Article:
|Republic of Fiji
||Fiji, English, Hindustani
|Form of government
||UTC + 12
|Telephone area code
The Republic of Fiji is located in the southern
Pacific between Vanuatu in the west, Samoa in the
northeast and Tonga in the southeast and is
approximately half the size of Switzerland with a land
area of 18,374 km² (including sea area 104,000 km²).
Around 320 islands belong to the national territory, of
which around 100 are inhabited. Except for the isolated
island of Rotuma in the north, the islands are grouped
in a horseshoe shape around Lake Koro.
The main islands Viti Levu (10 429 km²) and Vanua
Levu (5 556 km²) cover about 85% of the country. They
are located in the west and north of the island state
(Mamanutha and Yasawa groups) and, like most of the
larger Fiji islands (including Taveuni, Kandavu, Gau),
are of volcanic origin. A strongly rugged mountain
landscape and a mostly narrow coastal strip are
characteristic. Fiji's highest peak is on Viti Levu
(Mount Tomanivi 1,323 m), there are almost 30 volcanic
mountains that rise over 900 m. Vanua Levu has a
slightly wider lowland belt in the northwest, which is
used intensively for agriculture.
Most of the smaller islands are flat coral islands.
In the east of the island state is the Lau Group with
numerous small and small islands. The longest river
(Rewa) is located on the main island of Viti Levu and
flows into the sea near the capital Suva in the
southeast of the island.
The Fiji Islands have a tropical-oceanic climate with
high temperatures all year round. The maximum values
are around 30 ˇăC, the lower values around 22 ˇăC. The
majority of annual precipitation falls in the months of
December to April: up to 5,000 mm are measured annually
on the windward sides of the islands (windward), and
between 1,500 and 2,000 mm on the windward (Lee).
Tropical cyclones can also occur during this time.
Flora and fauna
The flora on the Fiji Islands is very diverse. Around
50% of the area of the larger islands is covered with
tropical rainforest, which is mainly on the rainier
sides of the islands. In the drier areas there are
savannas and mangroves on the coasts.
In the animal world of the Fiji Islands, bird life is
most diverse with over 60 species, followed by reptiles.
Since the islands never had direct contact with a
continental land mass, only a few mammals came to the
islands before human settlement. One of the native
mammals is the Fijian monkey face fruit bat, the
existence of which is considered endangered. Today, the
Indian mongoose, which was used to control rats and
snakes and is now wild, is a common mammal. The Ravilevu
Nature Reserve is located on the island of Taveuni.
About 881,000 people live in the Fiji Islands. 57% of
the population are Melanesians, who mainly live in
smaller towns. 38% are descendants of Indian contract
workers who came to the country to work on sugar cane
plantations at the end of the 19th century and today
make up the majority of the urban population. Europeans,
Chinese, Rotumas and others represent minorities. Ethnic
conflicts between Melanesians and Indians have
repeatedly led to unrest.
The average population density on the Fiji Islands is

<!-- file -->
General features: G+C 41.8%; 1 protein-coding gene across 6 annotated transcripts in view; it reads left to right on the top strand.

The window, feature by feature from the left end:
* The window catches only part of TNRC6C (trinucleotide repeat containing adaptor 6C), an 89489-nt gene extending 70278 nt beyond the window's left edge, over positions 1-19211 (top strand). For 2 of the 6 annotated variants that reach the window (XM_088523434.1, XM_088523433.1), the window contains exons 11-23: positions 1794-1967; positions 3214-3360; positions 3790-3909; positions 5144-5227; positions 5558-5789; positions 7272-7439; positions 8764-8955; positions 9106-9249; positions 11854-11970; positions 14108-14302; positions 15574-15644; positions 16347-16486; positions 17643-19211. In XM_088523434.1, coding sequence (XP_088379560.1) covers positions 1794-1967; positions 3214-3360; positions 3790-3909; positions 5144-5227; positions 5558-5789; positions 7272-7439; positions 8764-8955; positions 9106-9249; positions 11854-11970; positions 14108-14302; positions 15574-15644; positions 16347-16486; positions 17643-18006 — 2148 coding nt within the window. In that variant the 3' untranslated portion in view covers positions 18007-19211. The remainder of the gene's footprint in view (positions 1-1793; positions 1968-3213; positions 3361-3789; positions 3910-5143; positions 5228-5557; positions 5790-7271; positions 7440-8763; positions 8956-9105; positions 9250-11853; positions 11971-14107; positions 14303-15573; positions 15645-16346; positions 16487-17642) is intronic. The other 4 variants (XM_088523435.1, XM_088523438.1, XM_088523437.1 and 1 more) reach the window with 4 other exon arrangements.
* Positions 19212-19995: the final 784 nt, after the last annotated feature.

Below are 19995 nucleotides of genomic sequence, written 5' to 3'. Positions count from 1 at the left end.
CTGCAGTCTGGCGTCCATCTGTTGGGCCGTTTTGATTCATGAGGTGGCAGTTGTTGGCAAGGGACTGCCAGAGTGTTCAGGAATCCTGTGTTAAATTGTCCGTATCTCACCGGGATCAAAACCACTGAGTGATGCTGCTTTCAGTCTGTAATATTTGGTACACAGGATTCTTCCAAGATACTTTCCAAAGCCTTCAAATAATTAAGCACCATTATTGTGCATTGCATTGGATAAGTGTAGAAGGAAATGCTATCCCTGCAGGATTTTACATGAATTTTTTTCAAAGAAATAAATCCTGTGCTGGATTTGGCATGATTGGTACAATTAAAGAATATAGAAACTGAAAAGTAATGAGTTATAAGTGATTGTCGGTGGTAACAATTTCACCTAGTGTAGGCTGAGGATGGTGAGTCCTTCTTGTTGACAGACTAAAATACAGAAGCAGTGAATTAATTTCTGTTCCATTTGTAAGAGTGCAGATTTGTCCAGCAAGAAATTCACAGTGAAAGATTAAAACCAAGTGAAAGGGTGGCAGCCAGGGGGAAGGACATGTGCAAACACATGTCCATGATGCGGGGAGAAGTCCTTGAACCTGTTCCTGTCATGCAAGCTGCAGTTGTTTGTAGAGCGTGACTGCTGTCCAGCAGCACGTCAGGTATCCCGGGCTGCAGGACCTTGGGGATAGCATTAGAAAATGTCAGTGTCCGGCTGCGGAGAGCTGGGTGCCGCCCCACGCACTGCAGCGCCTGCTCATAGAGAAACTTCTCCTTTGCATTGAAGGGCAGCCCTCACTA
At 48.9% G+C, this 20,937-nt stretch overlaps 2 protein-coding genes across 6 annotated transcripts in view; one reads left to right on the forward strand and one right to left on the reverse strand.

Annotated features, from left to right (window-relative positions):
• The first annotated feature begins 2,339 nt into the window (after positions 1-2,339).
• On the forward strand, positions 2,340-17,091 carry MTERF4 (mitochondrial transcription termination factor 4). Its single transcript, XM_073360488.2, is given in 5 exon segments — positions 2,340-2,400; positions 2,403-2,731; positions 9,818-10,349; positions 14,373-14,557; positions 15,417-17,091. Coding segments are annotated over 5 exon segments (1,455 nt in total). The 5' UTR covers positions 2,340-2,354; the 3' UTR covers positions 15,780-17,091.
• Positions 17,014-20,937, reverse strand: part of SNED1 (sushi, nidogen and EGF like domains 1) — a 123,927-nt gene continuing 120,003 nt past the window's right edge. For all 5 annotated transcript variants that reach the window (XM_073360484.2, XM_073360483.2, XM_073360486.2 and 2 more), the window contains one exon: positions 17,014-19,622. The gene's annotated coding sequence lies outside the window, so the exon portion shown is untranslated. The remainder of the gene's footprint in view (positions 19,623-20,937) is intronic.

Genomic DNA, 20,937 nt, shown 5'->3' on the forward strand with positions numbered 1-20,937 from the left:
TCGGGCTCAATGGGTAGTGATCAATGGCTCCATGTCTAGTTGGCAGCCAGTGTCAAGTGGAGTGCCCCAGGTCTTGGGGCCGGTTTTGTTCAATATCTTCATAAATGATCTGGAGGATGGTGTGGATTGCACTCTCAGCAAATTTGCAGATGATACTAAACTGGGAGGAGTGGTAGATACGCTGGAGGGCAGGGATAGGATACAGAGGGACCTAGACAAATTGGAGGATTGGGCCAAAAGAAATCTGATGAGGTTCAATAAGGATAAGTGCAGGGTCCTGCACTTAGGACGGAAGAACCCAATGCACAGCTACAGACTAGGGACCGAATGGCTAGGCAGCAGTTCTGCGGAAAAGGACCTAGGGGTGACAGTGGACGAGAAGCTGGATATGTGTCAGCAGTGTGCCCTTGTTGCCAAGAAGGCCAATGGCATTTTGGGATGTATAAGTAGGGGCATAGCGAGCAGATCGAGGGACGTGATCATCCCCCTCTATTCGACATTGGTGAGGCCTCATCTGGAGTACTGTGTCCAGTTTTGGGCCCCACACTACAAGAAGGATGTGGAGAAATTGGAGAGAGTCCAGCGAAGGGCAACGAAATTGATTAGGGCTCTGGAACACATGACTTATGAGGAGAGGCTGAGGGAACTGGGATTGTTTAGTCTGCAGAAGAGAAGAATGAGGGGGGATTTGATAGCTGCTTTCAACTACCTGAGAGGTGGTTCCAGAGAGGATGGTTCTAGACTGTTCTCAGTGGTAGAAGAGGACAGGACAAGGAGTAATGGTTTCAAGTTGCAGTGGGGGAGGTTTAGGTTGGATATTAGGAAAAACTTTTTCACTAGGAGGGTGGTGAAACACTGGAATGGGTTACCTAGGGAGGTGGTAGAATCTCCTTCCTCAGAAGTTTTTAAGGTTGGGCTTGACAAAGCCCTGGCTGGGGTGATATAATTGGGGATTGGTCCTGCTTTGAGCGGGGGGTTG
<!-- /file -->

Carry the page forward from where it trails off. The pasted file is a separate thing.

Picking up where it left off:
48 people per square kilometer. According to COUNTRYAAH, 78,000 people
live in the capital Suva on the island of Viti Levu.
Other cities include Lautoka with around 43,500
(agglomeration) and Nadi with around 31,000
(agglomeration) residents. Village communities with up
to 400 residents represent the dominant form of
The official languages in the island nation are
English and Fijian, the Indians speak Hindi. Just over
half of the population are Christians, mostly
Methodists, and about 38% of the population are Hindus.
Muslims have a share of about 8%.
Health care in the Fiji Islands is well developed.
The average life expectancy is 69.5 years. The
population growth is given as 0.6%. Teaching at primary
schools is free, so the literacy rate is just under 94%.
The Republic of Fiji is based on the 2013
constitution. The head of state is the President (Ratu
Epeli Nailatikau since November 2009), who is elected by
Parliament for a three-year term (one-time re-election
possible). The head of the government is the Prime
Minister (Josaia Voreqe Frank Bainimarama, interim
government leader since January 2007, elected in
The legislature lies with the parliament with 50
members. They are elected every four years.
The island state is divided into four districts with
14 provinces, as well as the island of Rotuma as an area
with special status.
The market-oriented Republic of Fiji is one of the
most prosperous oceanic island states. However, the
December 2006 coup had a very negative impact on
economic development, especially on the most important
branch of the economy, the tourism industry.
The industry, which accounts for 18% of the gross
domestic product (GDP), focuses on the processing of
sugar cane and food as well as the production of
textiles (due to the low wages, many foreign companies
produce here). The island state has resources of gold,
silver and various ores.
Agriculture, especially the export of sugar, is also
important. Agriculture and fisheries contribute 13% to
GDP. Coconut palms and tropical vegetables are
cultivated for self-sufficiency. Forestry is of
increasing importance, precious woods are exported.
The most important trading partners for exports
(sugar, mineral water, textiles, fish, gold, wood) are
Singapore and Australia, followed by the USA and Great
Britain. Machines, vehicles, mineral oils, food,
chemical products and finished goods are mainly
imported. The most important trading partners here are
Australia, Singapore, New Zealand and Japan.
The road network on the two main islands is only
moderately developed. Airplanes and ships travel between
the islands. The cities of Nadi and Suva (Nausori) have
The currency is the Fiji dollar.